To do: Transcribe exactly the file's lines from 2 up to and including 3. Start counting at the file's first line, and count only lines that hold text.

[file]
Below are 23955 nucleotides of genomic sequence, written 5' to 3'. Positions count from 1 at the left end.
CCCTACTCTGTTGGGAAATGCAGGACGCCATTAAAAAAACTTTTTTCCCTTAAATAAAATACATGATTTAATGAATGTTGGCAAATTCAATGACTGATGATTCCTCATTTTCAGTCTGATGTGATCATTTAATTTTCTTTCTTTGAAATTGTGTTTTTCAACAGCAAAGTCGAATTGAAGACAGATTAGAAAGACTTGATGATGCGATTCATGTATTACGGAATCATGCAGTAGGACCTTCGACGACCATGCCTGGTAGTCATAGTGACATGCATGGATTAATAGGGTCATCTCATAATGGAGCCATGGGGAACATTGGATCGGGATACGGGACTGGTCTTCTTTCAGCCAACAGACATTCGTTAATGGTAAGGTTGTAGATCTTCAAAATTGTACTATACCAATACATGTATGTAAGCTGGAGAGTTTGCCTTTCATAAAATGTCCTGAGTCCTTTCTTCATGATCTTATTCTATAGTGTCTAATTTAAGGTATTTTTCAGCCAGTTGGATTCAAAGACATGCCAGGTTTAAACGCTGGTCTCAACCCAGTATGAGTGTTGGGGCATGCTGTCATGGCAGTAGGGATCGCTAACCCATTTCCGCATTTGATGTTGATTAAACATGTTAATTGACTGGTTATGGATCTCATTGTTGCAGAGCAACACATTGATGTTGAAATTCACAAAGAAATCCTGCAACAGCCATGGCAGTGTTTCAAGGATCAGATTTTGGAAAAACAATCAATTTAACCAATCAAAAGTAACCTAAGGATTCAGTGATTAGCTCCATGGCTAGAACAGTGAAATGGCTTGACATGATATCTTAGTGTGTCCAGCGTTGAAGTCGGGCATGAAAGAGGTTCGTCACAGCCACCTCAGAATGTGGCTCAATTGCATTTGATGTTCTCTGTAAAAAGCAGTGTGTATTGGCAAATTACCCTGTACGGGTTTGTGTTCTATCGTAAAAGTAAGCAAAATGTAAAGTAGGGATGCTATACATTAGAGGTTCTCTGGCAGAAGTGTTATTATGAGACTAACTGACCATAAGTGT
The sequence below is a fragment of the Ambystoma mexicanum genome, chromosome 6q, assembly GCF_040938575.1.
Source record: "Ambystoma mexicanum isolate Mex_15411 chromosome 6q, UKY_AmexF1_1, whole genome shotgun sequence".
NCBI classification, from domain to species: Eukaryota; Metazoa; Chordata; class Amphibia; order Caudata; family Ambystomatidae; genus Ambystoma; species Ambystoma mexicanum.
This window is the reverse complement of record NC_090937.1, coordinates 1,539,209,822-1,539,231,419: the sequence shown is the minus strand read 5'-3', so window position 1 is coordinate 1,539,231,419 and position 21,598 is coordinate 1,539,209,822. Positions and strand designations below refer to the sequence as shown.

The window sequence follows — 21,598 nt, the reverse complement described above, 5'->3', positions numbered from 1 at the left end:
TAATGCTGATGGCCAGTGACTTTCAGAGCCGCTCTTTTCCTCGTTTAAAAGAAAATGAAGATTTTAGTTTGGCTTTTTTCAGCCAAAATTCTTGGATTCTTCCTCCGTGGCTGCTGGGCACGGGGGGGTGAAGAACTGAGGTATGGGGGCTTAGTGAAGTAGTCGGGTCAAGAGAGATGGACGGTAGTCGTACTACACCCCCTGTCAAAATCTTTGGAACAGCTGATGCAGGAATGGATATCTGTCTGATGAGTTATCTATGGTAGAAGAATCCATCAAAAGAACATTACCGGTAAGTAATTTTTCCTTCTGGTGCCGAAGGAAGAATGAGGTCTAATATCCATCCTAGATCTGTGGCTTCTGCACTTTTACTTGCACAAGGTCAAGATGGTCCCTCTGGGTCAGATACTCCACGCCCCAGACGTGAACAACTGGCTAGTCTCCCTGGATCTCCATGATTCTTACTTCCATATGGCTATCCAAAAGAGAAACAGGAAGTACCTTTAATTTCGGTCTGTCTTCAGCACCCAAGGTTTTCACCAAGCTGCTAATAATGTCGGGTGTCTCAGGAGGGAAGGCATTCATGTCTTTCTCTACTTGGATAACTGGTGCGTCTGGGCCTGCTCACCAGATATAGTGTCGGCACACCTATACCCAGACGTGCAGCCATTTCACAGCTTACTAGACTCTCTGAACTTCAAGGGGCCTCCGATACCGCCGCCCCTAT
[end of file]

CCCTACTCTGTTGGGAAATGCAGGACGCCATTAAAAAAACTTTTTTCCCTTAAATAAAATACATGATTTAATGAATGTTGGCAAATTCAATGACTGATGATTCCTCATTTTCAGTCTGATGTGATCATTTAATTTTCTTTCTTTGAAATTGTGTTTTTCAACAGCAAAGTCGAATTGAAGACAGATTAGAAAGACTTGATGATGCGATTCATGTATTACGGAATCATGCAGTAGGACCTTCGACGACCATGCCTGGTAGTCATAGTGACATGCATGGATTAATAGGGTCATCTCATAATGGAGCCATGGGGAACATTGGATCGGGATACGGGACTGGTCTTCTTTCAGCCAACAGACATTCGTTAATGGTAAGGTTGTAGATCTTCAAAATTGTACTATACCAATACATGTATGTAAGCTGGAGAGTTTGCCTTTCATAAAATGTCCTGAGTCCTTTCTTCATGATCTTATTCTATAGTGTCTAATTTAAGGTATTTTTCAGCCAGTTGGATTCAAAGACATGCCAGGTTTAAACGCTGGTCTCAACCCAGTATGAGTGTTGGGGCATGCTGTCATGGCAGTAGGGATCGCTAACCCATTTCCGCATTTGATGTTGATTAAACATGTTAATTGACTGGTTATGGATCTCATTGTTGCAGAGCAACACATTGATGTTGAAATTCACAAAGAAATCCTGCAACAGCCATGGCAGTGTTTCAAGGATCAGATTTTGGAAAAACAATCAATTTAACCAATCAAAAGTAACCTAAGGATTCAGTGATTAGCTCCATGGCTAGAACAGTGAAATGGCTTGACATGATATCTTAGTGTGTCCAGCGTTGAAGTCGGGCATGAAAGAGGTTCGTCACAGCCACCTCAGAATGTGGCTCAATTGCATTTGATGTTCTCTGTAAAAAGCAGTGTGTATTGGCAAATTACCCTGTACGGGTTTGTGTTCTATCGTAAAAGTAAGCAAAATGTAAAGTAGGGATGCTATACATTAGAGGTTCTCTGGCAGAAGTGTTATTATGAGACTAACTGACCATAAGTGT
The sequence below is a fragment of the Ambystoma mexicanum genome, chromosome 6q, assembly GCF_040938575.1.